Zellweger's Bridget is based on the flinty, smart, very urbane and yet still endearingly human Englishwoman at the center of Helen Fielding's best-selling account of her misadventures on the dating scene first serialized in England's Independent newspaper. But this Bridget Jones's Diary maintains only a semblance of the breathless, saucy Fielding style, which included a running account of her weight fluctuations and her daily consumption of cigarettes and liquor.
Ms. Fielding's catalog of self-loathing and backsliding attempts at self-improvement are intermingled in this film version with a quest for Mr. Right, who presents himself, at various stages in the film, in the form of an unctuously good-looking Daniel Cleaver (played by the ubiquitous Englishman Hugh Grant), oozing privilege and self-possession, and the more unreadable, reserved Mark Darcy (Colin Firth), the man lurking right under Bridget's nose, whom the audience knows all along is supposed to wind up with her. This Bridget also comes equipped, like Barbie, with a trio of fun friends who seem conjoined at the cocktail glass and travel en masse, consoling Bridget when she's down and giving her a thumbs-up when she's on top.
It's all very merry and runs along at a jaunty clip and will assuredly delight the majority of fans of romantic comedies, whose expectations are probably low to begin with, being a higher-caliber of film than most of its ilk.
On the one hand you want to applaud the Bridget Jones movie masterminds for casting such a defiantly normal, slightly roundish (Zellweger bulked up to play the role), non-knock-out Zellweger as Bridget when "average" in Hollywood terms is the ethereally gorgeous Michelle Pfeiffer.
But some of the snarky, rude wit of the original Diary has been erased in an effort to make the story more palatable to a larger audience in the inevitable Four Weddings and a Funeral-ification of Anglo wit to American tastes. When rendered in visual terms, many of the most delicious qualities of Bridget Jones's Diary also become highly smelly, like a wedge of cheese that's overstayed its welcome.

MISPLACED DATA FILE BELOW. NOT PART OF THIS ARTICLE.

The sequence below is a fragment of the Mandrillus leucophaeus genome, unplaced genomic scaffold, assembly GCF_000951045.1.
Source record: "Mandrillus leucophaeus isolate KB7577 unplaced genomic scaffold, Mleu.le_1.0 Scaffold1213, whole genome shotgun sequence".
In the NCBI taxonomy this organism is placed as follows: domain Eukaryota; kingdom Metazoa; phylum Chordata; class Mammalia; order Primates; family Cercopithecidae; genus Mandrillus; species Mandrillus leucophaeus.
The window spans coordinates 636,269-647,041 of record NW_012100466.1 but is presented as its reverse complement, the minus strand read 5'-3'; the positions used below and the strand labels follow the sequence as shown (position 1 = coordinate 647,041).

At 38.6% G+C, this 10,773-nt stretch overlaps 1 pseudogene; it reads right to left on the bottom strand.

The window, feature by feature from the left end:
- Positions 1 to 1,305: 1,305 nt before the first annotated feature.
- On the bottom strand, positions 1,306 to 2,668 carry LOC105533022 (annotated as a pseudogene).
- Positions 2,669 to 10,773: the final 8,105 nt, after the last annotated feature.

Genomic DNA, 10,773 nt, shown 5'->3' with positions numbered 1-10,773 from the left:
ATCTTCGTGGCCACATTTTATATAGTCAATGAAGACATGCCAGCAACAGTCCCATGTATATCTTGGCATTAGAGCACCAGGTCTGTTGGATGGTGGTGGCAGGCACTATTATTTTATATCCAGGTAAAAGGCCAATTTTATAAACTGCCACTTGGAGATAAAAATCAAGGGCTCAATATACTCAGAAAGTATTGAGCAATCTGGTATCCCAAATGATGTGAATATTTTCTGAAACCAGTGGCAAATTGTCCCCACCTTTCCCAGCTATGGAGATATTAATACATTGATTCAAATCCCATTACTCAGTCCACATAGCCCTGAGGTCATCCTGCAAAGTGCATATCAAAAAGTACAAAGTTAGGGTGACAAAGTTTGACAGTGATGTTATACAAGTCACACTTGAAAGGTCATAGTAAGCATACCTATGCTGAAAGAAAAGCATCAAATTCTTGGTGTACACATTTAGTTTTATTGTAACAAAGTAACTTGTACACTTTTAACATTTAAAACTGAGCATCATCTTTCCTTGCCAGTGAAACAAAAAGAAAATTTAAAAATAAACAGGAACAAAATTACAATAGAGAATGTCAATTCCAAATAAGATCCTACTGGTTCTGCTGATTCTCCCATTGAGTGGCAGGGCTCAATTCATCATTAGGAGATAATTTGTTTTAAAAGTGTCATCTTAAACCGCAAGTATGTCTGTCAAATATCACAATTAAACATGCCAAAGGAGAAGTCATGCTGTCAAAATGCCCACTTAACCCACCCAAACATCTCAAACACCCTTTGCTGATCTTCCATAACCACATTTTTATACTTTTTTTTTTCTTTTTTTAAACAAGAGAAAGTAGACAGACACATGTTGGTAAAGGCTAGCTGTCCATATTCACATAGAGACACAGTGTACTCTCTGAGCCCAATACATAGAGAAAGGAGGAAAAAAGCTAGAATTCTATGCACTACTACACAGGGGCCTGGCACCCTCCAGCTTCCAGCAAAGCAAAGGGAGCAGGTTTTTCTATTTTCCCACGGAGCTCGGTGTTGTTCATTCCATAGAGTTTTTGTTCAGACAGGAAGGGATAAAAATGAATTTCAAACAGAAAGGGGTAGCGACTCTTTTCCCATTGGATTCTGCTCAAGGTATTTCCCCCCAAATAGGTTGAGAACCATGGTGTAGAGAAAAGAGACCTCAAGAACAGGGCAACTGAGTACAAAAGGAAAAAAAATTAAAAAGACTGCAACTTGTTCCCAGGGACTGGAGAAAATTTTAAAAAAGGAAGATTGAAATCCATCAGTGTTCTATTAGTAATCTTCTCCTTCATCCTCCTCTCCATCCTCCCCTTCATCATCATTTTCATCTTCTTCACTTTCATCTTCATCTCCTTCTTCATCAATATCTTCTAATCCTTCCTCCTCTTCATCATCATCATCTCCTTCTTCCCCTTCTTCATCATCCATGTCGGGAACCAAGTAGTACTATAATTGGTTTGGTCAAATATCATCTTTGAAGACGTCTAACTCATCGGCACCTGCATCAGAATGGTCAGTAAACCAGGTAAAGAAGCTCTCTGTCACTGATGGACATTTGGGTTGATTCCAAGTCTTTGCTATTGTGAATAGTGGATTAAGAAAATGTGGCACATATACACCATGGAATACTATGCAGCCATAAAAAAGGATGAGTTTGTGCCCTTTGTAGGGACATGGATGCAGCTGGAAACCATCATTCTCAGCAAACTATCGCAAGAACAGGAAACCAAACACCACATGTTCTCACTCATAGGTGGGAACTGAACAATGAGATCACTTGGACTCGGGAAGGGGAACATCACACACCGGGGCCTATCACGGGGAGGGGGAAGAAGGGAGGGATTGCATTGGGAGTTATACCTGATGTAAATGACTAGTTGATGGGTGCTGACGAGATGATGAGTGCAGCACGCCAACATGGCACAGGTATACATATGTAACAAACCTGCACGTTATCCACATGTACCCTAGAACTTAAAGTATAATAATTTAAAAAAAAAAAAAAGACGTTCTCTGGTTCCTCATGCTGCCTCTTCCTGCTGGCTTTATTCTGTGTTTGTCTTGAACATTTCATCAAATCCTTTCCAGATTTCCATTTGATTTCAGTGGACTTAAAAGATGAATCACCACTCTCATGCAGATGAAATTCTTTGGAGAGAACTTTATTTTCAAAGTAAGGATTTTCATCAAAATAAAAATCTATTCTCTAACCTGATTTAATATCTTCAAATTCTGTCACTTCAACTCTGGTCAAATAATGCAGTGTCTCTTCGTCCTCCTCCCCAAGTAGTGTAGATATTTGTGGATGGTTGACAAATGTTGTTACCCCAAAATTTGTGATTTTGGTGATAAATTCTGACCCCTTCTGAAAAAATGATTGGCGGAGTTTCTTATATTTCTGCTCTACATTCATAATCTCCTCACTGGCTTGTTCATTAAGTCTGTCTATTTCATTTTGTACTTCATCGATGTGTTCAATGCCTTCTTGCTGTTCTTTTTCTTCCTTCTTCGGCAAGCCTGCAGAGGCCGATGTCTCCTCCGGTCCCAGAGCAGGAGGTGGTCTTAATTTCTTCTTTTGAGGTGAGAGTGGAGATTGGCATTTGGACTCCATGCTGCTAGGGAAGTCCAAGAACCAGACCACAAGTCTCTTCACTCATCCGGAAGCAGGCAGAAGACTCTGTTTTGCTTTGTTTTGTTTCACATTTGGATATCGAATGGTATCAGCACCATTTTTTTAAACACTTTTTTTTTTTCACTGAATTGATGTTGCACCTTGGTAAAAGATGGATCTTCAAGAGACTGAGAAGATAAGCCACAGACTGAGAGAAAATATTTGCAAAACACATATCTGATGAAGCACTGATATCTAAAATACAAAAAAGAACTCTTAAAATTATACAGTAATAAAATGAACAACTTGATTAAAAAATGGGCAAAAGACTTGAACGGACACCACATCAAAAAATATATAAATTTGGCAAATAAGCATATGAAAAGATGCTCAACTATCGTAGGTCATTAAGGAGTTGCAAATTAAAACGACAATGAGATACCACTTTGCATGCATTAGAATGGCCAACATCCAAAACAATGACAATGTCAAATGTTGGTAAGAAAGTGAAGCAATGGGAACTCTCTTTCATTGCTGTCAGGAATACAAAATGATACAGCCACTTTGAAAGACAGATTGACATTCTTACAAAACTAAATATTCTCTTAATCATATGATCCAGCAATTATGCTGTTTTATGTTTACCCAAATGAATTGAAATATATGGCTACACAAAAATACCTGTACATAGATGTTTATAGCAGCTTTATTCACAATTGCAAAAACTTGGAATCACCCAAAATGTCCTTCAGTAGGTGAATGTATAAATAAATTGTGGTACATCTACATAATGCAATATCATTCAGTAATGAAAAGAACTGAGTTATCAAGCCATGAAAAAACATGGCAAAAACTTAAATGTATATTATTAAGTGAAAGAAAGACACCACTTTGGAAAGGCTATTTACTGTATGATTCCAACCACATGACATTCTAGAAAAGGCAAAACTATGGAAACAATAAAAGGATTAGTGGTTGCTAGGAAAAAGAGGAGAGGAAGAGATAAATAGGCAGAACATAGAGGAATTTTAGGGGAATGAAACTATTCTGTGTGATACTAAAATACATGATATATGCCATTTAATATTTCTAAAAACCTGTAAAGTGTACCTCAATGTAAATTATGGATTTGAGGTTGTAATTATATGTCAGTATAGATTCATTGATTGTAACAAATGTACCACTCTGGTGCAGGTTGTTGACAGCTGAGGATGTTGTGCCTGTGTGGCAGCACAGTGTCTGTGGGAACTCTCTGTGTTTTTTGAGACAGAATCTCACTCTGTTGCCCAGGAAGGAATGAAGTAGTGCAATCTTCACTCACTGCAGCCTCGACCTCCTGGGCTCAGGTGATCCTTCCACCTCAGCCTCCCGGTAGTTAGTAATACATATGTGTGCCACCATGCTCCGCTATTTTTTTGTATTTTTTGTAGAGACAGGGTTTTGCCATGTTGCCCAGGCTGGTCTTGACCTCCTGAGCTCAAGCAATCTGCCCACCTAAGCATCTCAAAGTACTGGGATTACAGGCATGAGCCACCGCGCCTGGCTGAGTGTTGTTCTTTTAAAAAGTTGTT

Part of the distinctive, amusing tone of the original exploited the diary form and the way certain qualities are exaggerated for effect, filtered through the writer's prejudices and flair for dramatic, hyperbole. But film must make those qualities literal in a way that is far more flamboyant and much less fun. What registers as droll in prose comes across as buffoonishly obvious and obnoxious in film, like Bridget's clueless bourgeois mummy, a cream-filled cupcake of a woman who serves merkins with toothpicks as hors d'oeuvres and cuckolds her frumpy husband by taking up with an overly tan home shopping network spokesman.
Then there's the larding of the film with American pop songs from Shelby Lynne, Sheryl Crow and Chaka Khan -- some kind of national bylaw in adapting works to these shores. The film also features an insipid Tom Cruise moment during the film's opening where a depressed Bridget, recently described by Mr. Darcy as a "verbally incontinent spinster," croons "All By Myself" in her PJs in her attic apartment. It's the kind of cutesy-pie bunk moviemakers embrace as pure entertainment gold.
Zellweger is charming and excels at these and other bumbles, but this film version soon grows stale, feeling tweaked for an American audience with peppy pop songs and the kind of canned zaniness that makes one wonder why "cute" is so often mistaken for wit on these shores.
But the most annoying feature of the big-screen Bridget is the film's positive delight in the fluffy cuteness of the adorably groveling, cellulite-pinching, bikini-waxing depths of female masochism. Bridget's "why can't I find a husband?" lament caters to women's lowest expectations and suggests that even the "modern" "liberated" woman is a Doris Day closet-case. The trend unites neurotic babedom from Bridget to "Ally McBeal" to the steely babes of "Sex and the City," though connoisseurs of SWF poplore may very well prefer the gimlet-eyed, razor-tongued, attitude-spewing bitches of "Sex" who would eat Zellweger's Beatrix Potter flopsy singleton as a light tapas.